- SoftBank Group has reduced its potential $16 billion investment into WeWork to $2 billion
- The move came after SoftBank’s backers expressed concern over its free flow of capital to the coworking giant
- In the future, it might be harder for the coworking giant to raise funds to power its global expansion plans
Less than a month ago, word got out that WeWork and SoftBank’s romance had hit a wall after key investors in SoftBank Group questioned the Japanese conglomerate’s intention to pour $16 billion into the coworking giant.
The romance is not yet over, but it’s going through a rough patch.
The Real Deal reported yesterday that although SoftBank initially planned to invest $16 billion, that number has now shrunk considerably.
“SoftBank has slashed a potential $16 billion investment in WeWork to $2 billion, after the Japanese megafund’s backers expressed concern over its free flow of capital to the flexible office space company.”
Though SoftBank’s Vision Fund was expected to invest the $16 billion and possibly take a majority stake in WeWork, the pushback WeWork received from Saudi Arabia’s Public Investment Fund and Abu Dhabi’s Mubadala Investment Co. altered those plans. According to The Real Deal, not only has the amount been slashed, it also won’t be coming from SoftBank’s Vision Fund.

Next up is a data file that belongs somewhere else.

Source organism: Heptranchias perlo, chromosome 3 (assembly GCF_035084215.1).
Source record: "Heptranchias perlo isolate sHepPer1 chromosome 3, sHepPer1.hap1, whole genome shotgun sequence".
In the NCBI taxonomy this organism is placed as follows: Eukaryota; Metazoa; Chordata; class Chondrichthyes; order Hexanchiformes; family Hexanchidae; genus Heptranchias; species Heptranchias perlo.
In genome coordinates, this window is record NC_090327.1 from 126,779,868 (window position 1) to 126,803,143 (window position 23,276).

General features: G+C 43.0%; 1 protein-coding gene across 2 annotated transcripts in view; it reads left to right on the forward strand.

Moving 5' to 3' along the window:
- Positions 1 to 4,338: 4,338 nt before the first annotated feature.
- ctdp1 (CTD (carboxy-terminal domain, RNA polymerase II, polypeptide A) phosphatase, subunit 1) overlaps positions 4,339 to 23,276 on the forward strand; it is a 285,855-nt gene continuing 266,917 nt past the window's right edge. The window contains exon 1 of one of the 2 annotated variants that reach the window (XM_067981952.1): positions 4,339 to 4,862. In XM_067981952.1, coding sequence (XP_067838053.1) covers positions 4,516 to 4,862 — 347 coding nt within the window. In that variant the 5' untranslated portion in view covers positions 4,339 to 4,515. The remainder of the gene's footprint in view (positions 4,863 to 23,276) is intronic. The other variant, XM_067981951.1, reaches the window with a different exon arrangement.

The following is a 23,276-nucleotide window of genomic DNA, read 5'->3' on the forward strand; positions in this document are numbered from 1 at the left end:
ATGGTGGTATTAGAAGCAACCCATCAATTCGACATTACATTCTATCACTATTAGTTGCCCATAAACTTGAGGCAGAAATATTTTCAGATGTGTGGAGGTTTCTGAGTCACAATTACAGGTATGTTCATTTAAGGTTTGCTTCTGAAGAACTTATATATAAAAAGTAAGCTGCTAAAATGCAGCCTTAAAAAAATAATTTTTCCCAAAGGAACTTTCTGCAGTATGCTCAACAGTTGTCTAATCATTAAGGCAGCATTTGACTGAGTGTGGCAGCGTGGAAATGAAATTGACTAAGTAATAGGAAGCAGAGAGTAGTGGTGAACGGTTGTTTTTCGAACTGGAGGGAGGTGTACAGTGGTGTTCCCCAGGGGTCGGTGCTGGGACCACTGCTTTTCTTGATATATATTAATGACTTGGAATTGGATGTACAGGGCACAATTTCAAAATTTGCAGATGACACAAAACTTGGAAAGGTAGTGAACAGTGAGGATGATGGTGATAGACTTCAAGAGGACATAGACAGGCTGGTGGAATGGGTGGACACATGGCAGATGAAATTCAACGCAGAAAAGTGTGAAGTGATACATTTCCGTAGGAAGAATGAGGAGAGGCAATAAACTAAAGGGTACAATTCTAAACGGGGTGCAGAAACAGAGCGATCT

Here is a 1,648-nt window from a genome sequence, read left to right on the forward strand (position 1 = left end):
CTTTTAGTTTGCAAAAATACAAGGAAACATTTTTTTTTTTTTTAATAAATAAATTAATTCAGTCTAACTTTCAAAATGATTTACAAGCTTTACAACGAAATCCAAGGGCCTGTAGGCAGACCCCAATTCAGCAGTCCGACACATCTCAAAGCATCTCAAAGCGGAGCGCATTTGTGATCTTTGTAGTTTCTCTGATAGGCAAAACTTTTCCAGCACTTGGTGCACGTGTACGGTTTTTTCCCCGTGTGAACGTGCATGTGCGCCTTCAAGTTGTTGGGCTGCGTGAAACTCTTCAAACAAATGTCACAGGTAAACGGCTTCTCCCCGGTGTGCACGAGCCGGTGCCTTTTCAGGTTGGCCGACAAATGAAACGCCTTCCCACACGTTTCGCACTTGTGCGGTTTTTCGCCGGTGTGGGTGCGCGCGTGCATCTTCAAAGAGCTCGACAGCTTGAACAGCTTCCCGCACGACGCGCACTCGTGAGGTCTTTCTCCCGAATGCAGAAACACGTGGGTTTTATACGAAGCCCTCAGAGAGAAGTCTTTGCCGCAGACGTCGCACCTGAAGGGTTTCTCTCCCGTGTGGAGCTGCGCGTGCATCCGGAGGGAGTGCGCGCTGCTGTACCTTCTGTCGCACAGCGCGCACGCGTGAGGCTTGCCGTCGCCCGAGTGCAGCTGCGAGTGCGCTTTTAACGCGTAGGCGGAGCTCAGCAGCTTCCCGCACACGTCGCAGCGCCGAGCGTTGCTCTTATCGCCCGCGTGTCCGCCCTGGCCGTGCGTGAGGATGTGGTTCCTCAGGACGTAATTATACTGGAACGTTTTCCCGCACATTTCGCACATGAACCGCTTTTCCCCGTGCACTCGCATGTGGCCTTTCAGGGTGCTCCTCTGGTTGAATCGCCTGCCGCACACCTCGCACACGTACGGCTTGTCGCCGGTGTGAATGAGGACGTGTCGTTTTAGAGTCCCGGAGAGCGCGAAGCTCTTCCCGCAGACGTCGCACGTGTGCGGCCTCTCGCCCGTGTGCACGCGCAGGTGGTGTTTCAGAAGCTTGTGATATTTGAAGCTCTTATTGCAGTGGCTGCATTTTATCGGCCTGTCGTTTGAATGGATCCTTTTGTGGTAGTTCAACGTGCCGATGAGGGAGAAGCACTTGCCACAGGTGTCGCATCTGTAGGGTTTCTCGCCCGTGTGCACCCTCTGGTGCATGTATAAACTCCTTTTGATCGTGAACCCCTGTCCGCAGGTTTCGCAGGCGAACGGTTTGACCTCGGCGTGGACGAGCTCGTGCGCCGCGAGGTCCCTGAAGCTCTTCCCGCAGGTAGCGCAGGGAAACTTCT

So far, SoftBank’s Vision Fund has committed $8.4 billion to WeWork.
In the future, it might be harder for the coworking giant to raise funds to power its global expansion plans. Doubts from SoftBank key investors isn’t a good sign for WeWork, especially considering SoftBank is, to date, its biggest backer. Furthermore, WeWork’s bond debt is trading sub-par, possibly due to the market’s overall lack of long-term confidence in their success.
WeWork’s valuation, as well as the sustainability of its business model, has been been questioned time and again by industry experts and veterans. A short while ago, a Wall Street Journal opinion piece ranked WeWork as one of the companies most likely to fail in an economic downturn.
Still, there are some that believe the coworking giant will thrive nonetheless. Writing for the New York Times, Andrew Ross Sorkin argues that since the “company holds so many leases in so many cities, it might hold more power than its landlords.”